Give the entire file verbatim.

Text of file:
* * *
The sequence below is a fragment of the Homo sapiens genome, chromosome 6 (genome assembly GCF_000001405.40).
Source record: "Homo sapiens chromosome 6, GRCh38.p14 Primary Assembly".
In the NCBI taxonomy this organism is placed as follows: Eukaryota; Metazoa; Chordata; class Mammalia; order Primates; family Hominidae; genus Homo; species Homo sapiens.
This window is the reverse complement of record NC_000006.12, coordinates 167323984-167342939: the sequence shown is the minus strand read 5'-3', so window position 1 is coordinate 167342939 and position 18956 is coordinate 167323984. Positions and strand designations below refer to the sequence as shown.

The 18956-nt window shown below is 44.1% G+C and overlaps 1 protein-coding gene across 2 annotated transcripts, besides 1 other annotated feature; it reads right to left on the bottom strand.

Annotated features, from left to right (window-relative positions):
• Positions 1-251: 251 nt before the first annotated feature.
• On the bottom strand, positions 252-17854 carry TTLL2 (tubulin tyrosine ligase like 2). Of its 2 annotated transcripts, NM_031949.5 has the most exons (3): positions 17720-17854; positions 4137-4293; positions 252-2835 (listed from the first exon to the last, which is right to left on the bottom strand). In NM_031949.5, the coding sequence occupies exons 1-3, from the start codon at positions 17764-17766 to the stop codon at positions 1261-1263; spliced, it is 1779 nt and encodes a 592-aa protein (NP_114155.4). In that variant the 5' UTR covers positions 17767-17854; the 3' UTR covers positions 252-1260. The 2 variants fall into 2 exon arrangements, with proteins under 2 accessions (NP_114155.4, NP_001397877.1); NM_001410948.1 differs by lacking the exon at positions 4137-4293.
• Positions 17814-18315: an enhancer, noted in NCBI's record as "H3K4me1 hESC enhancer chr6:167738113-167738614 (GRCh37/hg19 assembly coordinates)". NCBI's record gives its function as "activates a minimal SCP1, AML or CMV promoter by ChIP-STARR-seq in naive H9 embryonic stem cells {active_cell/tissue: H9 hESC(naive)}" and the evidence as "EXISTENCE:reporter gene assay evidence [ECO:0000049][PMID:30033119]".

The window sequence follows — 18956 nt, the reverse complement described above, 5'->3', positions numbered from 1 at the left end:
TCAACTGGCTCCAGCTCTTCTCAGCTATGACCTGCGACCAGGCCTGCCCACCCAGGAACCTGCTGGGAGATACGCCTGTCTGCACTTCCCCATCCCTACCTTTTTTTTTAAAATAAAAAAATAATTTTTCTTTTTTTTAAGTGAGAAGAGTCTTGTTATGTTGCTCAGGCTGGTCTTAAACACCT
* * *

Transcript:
The sequence below is a fragment of the Homo sapiens genome, chromosome 6 (genome assembly GCF_000001405.40).
Source record: "Homo sapiens chromosome 6, GRCh38.p14 Primary Assembly".
In the NCBI taxonomy this organism is placed as follows: Eukaryota; Metazoa; Chordata; class Mammalia; order Primates; family Hominidae; genus Homo; species Homo sapiens.
This window is the reverse complement of record NC_000006.12, coordinates 167323984-167342939: the sequence shown is the minus strand read 5'-3', so window position 1 is coordinate 167342939 and position 18956 is coordinate 167323984. Positions and strand designations below refer to the sequence as shown.

The 18956-nt window shown below is 44.1% G+C and overlaps 1 protein-coding gene across 2 annotated transcripts, besides 1 other annotated feature; it reads right to left on the bottom strand.

Annotated features, from left to right (window-relative positions):
• Positions 1-251: 251 nt before the first annotated feature.
• On the bottom strand, positions 252-17854 carry TTLL2 (tubulin tyrosine ligase like 2). Of its 2 annotated transcripts, NM_031949.5 has the most exons (3): positions 17720-17854; positions 4137-4293; positions 252-2835 (listed from the first exon to the last, which is right to left on the bottom strand). In NM_031949.5, the coding sequence occupies exons 1-3, from the start codon at positions 17764-17766 to the stop codon at positions 1261-1263; spliced, it is 1779 nt and encodes a 592-aa protein (NP_114155.4). In that variant the 5' UTR covers positions 17767-17854; the 3' UTR covers positions 252-1260. The 2 variants fall into 2 exon arrangements, with proteins under 2 accessions (NP_114155.4, NP_001397877.1); NM_001410948.1 differs by lacking the exon at positions 4137-4293.
• Positions 17814-18315: an enhancer, noted in NCBI's record as "H3K4me1 hESC enhancer chr6:167738113-167738614 (GRCh37/hg19 assembly coordinates)". NCBI's record gives its function as "activates a minimal SCP1, AML or CMV promoter by ChIP-STARR-seq in naive H9 embryonic stem cells {active_cell/tissue: H9 hESC(naive)}" and the evidence as "EXISTENCE:reporter gene assay evidence [ECO:0000049][PMID:30033119]".

The window sequence follows — 18956 nt, the reverse complement described above, 5'->3', positions numbered from 1 at the left end:
TCAACTGGCTCCAGCTCTTCTCAGCTATGACCTGCGACCAGGCCTGCCCACCCAGGAACCTGCTGGGAGATACGCCTGTCTGCACTTCCCCATCCCTACCTTTTTTTTTAAAATAAAAAAATAATTTTTCTTTTTTTTAAGTGAGAAGAGTCTTGTTATGTTGCTCAGGCTGGTCTTAAACACCT